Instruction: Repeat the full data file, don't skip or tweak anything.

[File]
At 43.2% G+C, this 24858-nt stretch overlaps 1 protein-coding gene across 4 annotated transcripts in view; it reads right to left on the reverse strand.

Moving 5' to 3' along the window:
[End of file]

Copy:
At 43.2% G+C, this 24858-nt stretch overlaps 1 protein-coding gene across 4 annotated transcripts in view; it reads right to left on the reverse strand.

Moving 5' to 3' along the window: